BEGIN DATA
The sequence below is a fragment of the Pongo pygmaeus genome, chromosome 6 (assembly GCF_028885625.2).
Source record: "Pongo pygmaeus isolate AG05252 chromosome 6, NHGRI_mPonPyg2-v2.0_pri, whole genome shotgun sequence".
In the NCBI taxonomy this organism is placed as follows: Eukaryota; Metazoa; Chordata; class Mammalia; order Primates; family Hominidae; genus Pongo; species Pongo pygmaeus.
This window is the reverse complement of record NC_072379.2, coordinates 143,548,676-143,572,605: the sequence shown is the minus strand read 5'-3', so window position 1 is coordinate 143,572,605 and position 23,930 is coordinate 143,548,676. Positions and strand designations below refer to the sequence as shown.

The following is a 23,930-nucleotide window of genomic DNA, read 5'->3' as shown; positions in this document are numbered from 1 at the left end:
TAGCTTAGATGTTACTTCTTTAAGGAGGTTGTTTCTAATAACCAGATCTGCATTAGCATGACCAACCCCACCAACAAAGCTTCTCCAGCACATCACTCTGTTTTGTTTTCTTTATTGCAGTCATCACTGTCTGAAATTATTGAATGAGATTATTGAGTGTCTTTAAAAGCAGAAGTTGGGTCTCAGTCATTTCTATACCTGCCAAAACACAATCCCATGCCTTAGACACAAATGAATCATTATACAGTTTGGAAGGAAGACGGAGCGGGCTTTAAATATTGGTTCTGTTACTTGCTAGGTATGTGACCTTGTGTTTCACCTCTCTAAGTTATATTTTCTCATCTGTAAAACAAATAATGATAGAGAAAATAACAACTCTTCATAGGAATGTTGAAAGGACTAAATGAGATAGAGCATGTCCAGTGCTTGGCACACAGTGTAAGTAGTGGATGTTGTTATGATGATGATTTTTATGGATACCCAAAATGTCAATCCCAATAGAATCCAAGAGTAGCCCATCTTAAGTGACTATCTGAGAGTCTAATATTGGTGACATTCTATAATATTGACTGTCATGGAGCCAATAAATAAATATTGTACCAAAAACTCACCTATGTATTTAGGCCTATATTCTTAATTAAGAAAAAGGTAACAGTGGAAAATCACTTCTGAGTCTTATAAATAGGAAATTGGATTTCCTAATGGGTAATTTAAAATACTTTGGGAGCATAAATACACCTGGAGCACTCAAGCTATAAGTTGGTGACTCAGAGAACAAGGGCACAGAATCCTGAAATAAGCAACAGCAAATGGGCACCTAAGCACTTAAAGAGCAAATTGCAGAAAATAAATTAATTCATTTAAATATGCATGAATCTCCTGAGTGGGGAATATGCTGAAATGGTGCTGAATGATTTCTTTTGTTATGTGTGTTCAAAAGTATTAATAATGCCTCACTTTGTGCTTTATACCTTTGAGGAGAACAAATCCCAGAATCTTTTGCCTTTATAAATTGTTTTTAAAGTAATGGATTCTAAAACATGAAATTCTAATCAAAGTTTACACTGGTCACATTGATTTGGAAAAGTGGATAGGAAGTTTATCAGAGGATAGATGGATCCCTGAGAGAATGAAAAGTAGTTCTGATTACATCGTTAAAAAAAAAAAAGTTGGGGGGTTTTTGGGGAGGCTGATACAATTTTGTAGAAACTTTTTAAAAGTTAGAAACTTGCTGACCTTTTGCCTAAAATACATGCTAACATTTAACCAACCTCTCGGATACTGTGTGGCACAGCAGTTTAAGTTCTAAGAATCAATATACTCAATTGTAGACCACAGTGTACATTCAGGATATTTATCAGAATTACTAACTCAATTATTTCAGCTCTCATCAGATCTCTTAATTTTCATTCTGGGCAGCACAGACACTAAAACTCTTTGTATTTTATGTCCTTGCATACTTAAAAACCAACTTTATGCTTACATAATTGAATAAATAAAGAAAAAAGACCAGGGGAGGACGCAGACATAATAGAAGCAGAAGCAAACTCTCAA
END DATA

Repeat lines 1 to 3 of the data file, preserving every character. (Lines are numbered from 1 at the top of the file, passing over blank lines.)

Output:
The sequence below is a fragment of the Pongo pygmaeus genome, chromosome 6 (assembly GCF_028885625.2).
Source record: "Pongo pygmaeus isolate AG05252 chromosome 6, NHGRI_mPonPyg2-v2.0_pri, whole genome shotgun sequence".
In the NCBI taxonomy this organism is placed as follows: Eukaryota; Metazoa; Chordata; class Mammalia; order Primates; family Hominidae; genus Pongo; species Pongo pygmaeus.